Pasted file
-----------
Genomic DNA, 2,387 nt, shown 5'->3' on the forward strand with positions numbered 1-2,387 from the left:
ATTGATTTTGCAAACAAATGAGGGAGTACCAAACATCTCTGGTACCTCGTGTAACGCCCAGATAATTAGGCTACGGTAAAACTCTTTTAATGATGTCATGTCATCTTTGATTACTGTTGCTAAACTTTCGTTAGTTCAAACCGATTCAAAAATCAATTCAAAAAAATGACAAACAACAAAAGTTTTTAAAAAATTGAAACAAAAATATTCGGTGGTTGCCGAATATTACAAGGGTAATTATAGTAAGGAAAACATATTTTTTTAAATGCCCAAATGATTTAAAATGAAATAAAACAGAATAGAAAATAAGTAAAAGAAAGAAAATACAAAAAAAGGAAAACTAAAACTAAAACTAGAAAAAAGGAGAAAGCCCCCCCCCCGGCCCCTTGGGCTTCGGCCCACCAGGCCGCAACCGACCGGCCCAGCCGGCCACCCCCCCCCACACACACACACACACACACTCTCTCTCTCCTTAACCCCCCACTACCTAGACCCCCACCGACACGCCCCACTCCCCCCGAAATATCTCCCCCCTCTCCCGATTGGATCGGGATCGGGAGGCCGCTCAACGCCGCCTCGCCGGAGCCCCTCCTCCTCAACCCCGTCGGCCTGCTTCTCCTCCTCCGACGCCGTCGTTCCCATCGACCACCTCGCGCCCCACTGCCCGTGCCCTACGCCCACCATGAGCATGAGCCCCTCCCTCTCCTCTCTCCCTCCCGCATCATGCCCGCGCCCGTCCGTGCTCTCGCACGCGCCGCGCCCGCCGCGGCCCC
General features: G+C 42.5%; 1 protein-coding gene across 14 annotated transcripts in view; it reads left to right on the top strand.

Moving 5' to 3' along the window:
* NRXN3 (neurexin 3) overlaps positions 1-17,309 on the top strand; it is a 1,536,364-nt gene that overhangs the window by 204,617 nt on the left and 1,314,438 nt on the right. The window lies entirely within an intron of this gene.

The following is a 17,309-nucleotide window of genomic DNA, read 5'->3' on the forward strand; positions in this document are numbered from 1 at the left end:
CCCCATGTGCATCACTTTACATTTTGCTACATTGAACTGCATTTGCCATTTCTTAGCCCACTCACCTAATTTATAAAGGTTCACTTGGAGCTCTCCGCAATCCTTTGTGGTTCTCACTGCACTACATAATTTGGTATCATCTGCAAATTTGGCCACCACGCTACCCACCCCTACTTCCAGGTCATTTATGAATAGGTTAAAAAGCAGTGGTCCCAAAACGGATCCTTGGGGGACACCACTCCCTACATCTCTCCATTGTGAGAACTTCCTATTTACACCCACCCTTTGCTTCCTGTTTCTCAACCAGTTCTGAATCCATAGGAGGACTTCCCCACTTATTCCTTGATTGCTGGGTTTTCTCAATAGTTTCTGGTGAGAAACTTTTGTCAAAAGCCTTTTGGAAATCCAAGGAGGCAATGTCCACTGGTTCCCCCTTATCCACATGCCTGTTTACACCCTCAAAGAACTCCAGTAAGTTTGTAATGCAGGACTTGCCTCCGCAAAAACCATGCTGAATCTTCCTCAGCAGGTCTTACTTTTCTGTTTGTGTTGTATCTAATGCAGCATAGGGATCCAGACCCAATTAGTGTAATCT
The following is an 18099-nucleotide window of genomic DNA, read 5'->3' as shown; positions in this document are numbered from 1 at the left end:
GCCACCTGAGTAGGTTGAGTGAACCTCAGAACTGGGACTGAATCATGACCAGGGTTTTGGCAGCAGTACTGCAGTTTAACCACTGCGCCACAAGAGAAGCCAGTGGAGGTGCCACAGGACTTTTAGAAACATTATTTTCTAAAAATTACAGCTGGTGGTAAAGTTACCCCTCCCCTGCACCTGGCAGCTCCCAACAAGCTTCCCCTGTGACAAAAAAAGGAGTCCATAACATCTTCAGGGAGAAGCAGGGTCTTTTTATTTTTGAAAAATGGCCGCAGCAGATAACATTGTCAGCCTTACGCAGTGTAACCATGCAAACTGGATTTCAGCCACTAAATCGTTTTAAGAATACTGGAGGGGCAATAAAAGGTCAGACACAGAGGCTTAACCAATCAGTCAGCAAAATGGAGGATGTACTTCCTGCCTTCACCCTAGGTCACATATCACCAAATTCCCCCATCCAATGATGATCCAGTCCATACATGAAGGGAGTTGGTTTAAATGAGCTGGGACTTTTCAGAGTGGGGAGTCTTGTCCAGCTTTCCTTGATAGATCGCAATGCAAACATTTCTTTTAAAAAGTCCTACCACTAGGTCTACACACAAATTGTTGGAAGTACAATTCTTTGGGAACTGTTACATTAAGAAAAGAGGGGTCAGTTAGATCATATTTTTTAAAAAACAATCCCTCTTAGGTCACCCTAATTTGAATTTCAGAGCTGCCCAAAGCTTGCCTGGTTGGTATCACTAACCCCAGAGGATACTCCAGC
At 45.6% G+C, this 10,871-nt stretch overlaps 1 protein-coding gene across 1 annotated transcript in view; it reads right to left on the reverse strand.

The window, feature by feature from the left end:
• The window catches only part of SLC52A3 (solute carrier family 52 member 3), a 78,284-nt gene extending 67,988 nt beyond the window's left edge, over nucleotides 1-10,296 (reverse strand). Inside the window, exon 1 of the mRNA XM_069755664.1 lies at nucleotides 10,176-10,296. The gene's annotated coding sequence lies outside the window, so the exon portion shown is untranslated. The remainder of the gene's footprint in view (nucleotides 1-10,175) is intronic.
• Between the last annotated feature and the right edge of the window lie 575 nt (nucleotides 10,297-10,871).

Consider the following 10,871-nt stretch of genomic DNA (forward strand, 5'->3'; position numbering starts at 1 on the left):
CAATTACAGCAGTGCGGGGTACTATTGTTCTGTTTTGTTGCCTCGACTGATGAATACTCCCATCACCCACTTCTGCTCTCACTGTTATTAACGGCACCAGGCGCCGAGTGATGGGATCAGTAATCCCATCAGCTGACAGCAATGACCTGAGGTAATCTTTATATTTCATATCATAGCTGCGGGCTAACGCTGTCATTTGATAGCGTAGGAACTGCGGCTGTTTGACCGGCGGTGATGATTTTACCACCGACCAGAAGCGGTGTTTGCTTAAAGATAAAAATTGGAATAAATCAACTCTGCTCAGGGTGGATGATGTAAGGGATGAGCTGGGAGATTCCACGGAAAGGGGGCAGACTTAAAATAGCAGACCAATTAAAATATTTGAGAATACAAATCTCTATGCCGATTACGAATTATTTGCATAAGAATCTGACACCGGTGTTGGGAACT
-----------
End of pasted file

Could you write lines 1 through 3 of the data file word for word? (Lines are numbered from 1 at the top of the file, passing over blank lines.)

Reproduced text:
Genomic DNA, 2,387 nt, shown 5'->3' on the forward strand with positions numbered 1-2,387 from the left:
ATTGATTTTGCAAACAAATGAGGGAGTACCAAACATCTCTGGTACCTCGTGTAACGCCCAGATAATTAGGCTACGGTAAAACTCTTTTAATGATGTCATGTCATCTTTGATTACTGTTGCTAAACTTTCGTTAGTTCAAACCGATTCAAAAATCAATTCAAAAAAATGACAAACAACAAAAGTTTTTAAAAAATTGAAACAAAAATATTCGGTGGTTGCCGAATATTACAAGGGTAATTATAGTAAGGAAAACATATTTTTTTAAATGCCCAAATGATTTAAAATGAAATAAAACAGAATAGAAAATAAGTAAAAGAAAGAAAATACAAAAAAAGGAAAACTAAAACTAAAACTAGAAAAAAGGAGAAAGCCCCCCCCCCGGCCCCTTGGGCTTCGGCCCACCAGGCCGCAACCGACCGGCCCAGCCGGCCACCCCCCCCCACACACACACACACACACACTCTCTCTCTCCTTAACCCCCCACTACCTAGACCCCCACCGACACGCCCCACTCCCCCCGAAATATCTCCCCCCTCTCCCGATTGGATCGGGATCGGGAGGCCGCTCAACGCCGCCTCGCCGGAGCCCCTCCTCCTCAACCCCGTCGGCCTGCTTCTCCTCCTCCGACGCCGTCGTTCCCATCGACCACCTCGCGCCCCACTGCCCGTGCCCTACGCCCACCATGAGCATGAGCCCCTCCCTCTCCTCTCTCCCTCCCGCATCATGCCCGCGCCCGTCCGTGCTCTCGCACGCGCCGCGCCCGCCGCGGCCCC
General features: G+C 42.5%; 1 protein-coding gene across 14 annotated transcripts in view; it reads left to right on the top strand.